Mirza Baig joined global aviation services and logistics contractor SkyLink Aviation in early September as chief information officer to help lead the firm’s information technology infrastructure and offerings across its five permanent offices and several other field locations.
Baig, a more than 14-year federal IT veteran and former federal civilian official, spoke to ExecutiveBiz shortly after he was appointed to the role and described the round-the-clock nature of his job.
At times, Baig says, his phone rings at 1:30 a.m. Eastern time as the company’s offices in Afghanistan and Dubai start their respective workdays.
“Managing SkyLink’s multi-site environment which is dispersed throughout different countries with different time zones and with limited bandwidth are some of the challenges that I am faced with everyday. The nature of the business can at times escalate to rapid response which can be challenging, especially when working at odd hours of the night,” Mirza told ExecutiveBiz.
“Being able to provide 24 x 7 support for end users at all hours is now what I have become used to.”
SkyLink focuses much of its work on short missions within hours of notification and aims to finish that deployment within one day or two, Baig says.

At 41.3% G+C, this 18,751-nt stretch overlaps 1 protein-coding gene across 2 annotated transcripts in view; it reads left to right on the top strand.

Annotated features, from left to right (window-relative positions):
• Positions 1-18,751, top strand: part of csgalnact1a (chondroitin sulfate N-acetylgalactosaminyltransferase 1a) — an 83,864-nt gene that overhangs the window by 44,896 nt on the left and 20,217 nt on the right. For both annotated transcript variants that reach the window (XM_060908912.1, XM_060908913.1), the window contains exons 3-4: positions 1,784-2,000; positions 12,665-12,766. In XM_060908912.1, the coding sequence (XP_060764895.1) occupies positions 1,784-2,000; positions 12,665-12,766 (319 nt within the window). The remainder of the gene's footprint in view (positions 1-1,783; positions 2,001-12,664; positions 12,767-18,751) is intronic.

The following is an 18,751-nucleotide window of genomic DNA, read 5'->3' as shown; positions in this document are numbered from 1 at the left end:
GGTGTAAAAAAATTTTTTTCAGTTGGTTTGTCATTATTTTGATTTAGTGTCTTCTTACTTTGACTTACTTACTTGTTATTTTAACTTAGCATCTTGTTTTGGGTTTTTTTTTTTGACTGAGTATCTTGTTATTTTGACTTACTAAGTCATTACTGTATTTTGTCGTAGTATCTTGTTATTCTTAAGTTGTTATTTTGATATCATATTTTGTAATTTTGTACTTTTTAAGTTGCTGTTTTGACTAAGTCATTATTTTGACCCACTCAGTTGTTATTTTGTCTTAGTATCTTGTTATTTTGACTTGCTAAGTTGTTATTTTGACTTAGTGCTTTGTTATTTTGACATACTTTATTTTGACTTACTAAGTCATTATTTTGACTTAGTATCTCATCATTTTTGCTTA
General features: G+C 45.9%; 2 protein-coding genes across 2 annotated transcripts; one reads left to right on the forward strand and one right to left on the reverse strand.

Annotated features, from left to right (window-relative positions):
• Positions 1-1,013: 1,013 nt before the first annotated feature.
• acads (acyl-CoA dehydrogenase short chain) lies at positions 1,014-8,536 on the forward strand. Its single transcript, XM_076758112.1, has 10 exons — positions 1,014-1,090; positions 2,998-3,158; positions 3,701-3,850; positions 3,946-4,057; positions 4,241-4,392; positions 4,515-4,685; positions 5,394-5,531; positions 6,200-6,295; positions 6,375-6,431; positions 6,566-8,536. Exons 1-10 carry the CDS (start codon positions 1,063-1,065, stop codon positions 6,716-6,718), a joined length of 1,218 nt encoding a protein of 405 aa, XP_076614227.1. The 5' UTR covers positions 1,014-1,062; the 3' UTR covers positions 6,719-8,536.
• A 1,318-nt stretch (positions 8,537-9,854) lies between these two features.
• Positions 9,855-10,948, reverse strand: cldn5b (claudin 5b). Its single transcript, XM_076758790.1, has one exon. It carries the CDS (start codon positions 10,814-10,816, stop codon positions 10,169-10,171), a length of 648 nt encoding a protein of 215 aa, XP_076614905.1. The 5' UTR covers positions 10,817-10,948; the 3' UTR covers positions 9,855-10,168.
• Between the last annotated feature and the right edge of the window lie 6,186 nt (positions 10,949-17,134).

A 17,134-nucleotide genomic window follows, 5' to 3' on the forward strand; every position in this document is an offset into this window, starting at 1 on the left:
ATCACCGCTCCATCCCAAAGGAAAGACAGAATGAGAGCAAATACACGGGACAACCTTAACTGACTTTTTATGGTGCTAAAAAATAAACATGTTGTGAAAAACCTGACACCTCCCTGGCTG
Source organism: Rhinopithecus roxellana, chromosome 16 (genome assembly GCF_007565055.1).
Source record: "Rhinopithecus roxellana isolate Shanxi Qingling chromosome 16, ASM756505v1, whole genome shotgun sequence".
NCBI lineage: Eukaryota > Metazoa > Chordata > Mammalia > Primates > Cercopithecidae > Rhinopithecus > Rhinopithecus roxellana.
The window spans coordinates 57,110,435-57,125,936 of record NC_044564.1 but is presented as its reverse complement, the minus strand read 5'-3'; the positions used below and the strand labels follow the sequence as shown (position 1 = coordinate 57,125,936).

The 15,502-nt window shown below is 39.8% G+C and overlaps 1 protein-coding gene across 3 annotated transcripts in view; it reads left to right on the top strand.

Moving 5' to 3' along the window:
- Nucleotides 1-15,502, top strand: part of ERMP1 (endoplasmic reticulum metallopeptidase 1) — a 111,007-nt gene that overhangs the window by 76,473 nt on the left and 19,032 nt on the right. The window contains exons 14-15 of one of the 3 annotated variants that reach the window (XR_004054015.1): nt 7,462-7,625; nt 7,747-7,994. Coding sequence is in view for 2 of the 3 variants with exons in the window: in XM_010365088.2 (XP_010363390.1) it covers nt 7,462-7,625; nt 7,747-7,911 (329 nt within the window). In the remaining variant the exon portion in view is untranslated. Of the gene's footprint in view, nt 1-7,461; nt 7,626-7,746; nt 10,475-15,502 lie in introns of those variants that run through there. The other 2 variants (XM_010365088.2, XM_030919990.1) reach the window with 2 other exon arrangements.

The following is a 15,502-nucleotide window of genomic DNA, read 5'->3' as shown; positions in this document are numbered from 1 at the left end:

“This requires all employees to be connected and it is a challenge to be able to support this rapid response capability anywhere in the world,” said David Dacquino, SkyLink CEO.
Baig’s main focus through a standard day is to redesign the company’s network and server infrastructure, as well as to help build a network security design with necessary controls and procedures to protect information systems assets from intentional or inadvertent modification, disclosure, or destruction.
The goal is to ensure that customer data is protected and secured across SkyLink’s office locations, he says.
“Many of SkyLink’s operations are very complicated and frequently dangerous requiring personnel to be armed for self-protection,” Baig said.
“On our missions, we take care of everything for the customer in the most remote locations to give them reliable communications.”
SkyLink’s employees speak a variety of languages and this can present challenges in his work to maintain the company’s IT setup, he says.
“The transition to SkyLink has been exciting, as the job requires someone who is able to wear multiple hats. Being able to control all aspects of IT infrastructure and architecting SkyLink’s network and services to support the global enterprise WAN and LAN environments has been very challenging, yet very exciting at the same time.”